Connected medical devices: a beginner’s guide

16 Apr 2019 5min read

Team Discussion

Multiple authors

Connected medical devices, as part of the Internet of Medical Things (IoMT), are becoming increasingly prevalent. A 2018 report by Deloitte revealed that 48% of medical devices were connected in 2017, with that number set to grow to 68% in the next 5 years.

But what are 'connected' medical devices exactly?

There are a variety of connected medical devices on Amazon; from connected insulin pens – a smart glucose monitoring device – to an automated insulin delivery device, connected medical devices are already entering everyday life. As implied in their name, these appliances are those with communication and/or technological interface capacity beyond their basic independent function. Essentially, they are medical devices glued with connectivity.

A medical device with connectivity features is not necessarily part of the IoMT, as the ‘internet’ aspect is still missing. However, it is a major step in that direction.

Connected medical devices are poised to solve challenges the healthcare industry is facing

What technology drives connected medical devices?

When discussing medical device connectivity, there are both wired and wireless options. Compared with wired technology, there isn’t a ‘most popular’ wireless option, though there are many great technologies relevant to different use cases. In contrast, the most favoured wired technology, Ethernet, has been the international standard since 1983 and takes care of nearly everything we need: security (IEEE 802.1X), power distribution (IEEE 802.3at), quality service (IEEE 802.1Q) etc. It’s reliable, high- performance and low-cost. However, a physical cable must always be attached to the device. This is evidently not desirable for wearable devices, as inconvenience to the patient is a major drawback.

Another benefit of physical cable connectivity in connected health devices is security; when moving to wireless technology, ensuring data security becomes more of a challenge. Most wireless communication methods support around a 100m communication range, and it can be difficult to guarantee there will be no external attacks. Thanks to the wireless technology standardisation organisation, however, many security concerns have already been taken into consideration. For example, WIFI (IEEE 802.11) includes wired equivalent privacy and WI-FI protected access, while Bluetooth (IEEE 802.15.1) and Zigbee (IEEE 802.15.4) adopt AES to encrypt every single packet sent.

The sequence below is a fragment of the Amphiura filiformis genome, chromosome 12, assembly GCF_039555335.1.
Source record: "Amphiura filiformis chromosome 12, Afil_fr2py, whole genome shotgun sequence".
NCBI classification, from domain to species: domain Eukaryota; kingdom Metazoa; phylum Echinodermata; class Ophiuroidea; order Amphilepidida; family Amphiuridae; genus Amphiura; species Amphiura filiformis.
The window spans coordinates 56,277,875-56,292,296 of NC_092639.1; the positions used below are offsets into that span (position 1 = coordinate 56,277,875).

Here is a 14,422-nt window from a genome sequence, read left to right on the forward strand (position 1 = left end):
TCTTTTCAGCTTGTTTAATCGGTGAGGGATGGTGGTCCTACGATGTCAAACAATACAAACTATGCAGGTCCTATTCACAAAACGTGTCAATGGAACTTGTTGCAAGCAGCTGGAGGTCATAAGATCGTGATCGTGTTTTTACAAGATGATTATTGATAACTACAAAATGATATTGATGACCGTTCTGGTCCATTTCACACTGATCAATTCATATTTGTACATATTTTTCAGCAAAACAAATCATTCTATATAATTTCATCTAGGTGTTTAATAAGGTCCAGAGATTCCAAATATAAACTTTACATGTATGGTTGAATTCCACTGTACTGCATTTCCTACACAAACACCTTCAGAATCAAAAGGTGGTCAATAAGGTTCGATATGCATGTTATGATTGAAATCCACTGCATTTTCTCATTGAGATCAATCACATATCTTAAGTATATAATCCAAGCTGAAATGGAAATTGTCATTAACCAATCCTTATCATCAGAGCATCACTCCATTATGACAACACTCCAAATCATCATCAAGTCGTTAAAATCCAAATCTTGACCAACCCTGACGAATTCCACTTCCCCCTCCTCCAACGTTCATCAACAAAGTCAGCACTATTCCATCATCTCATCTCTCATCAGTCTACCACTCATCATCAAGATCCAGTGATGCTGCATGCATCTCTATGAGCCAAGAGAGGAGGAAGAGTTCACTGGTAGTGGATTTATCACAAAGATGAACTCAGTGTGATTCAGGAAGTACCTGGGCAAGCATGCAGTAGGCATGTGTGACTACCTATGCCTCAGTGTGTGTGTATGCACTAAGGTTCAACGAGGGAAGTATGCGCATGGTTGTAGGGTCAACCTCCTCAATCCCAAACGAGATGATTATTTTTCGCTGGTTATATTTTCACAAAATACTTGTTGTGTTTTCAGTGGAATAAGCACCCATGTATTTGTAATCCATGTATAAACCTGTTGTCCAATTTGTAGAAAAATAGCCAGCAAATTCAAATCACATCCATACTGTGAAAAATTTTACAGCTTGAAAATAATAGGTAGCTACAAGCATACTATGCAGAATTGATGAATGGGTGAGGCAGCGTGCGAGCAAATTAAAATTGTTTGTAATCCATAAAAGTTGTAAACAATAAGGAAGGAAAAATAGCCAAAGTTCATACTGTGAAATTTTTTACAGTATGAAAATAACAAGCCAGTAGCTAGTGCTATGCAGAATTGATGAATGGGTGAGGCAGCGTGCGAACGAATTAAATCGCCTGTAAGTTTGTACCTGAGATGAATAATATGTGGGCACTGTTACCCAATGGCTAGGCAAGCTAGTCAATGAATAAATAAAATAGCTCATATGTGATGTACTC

The choice of connectivity method for connected medical devices is generally based on a trade-off between its communication range, power consumption and cost. In short, the longer the range supported, the more expensive it will be; the higher the data rate supported, the more power hungry. Depending on the designed usage, the network topology and protocol stack used may also be taken into consideration.

MagicPol, the connected smart Calpol syringe developed by Team to help parents keep track of children medication.

Properly managed connected medical devices offer significant value to businesses and patients alike

Internet-enabled devices

After a connectivity method has been enabled on a medical device, deciding how to get it connected to the internet may be the next step.

The benefits of collecting device data via the internet are widely acknowledged, but there are also concerns around the potential security threats that internet connectivity poses. Patients, healthcare professionals and device designers want to ensure that data is safely stored and shared, but many fear that once a device is connected to the internet, it will be vulnerable to attack.

The concern is understandable, though not always well-founded. In the cloud, we can develop algorithms to constantly monitor the state of the device, allowing us to detect if the device has been attacked or compromised, and to put necessary safety measures in place. This constant connection also allows us to manage the connected health device’s firmware, security risk and health status, therefore reducing the maintenance cost.

What does the future hold for connected medical devices?

As part of the IoMT, connected medical devices offer notable potential for new business model and revenue-generating opportunities; in fact, it is estimated that the connected health device market will reach $172.9 billion worldwide by 2030.

Connected medical devices are poised to solve the challenges the healthcare industry is facing. Improved decision-making with consistent accurate data, bottom-line savings via optimised manufacture control and greater safety via real-time reminders are just a few of the ways in which properly managed connected medical devices offer significant value to businesses and patients alike.

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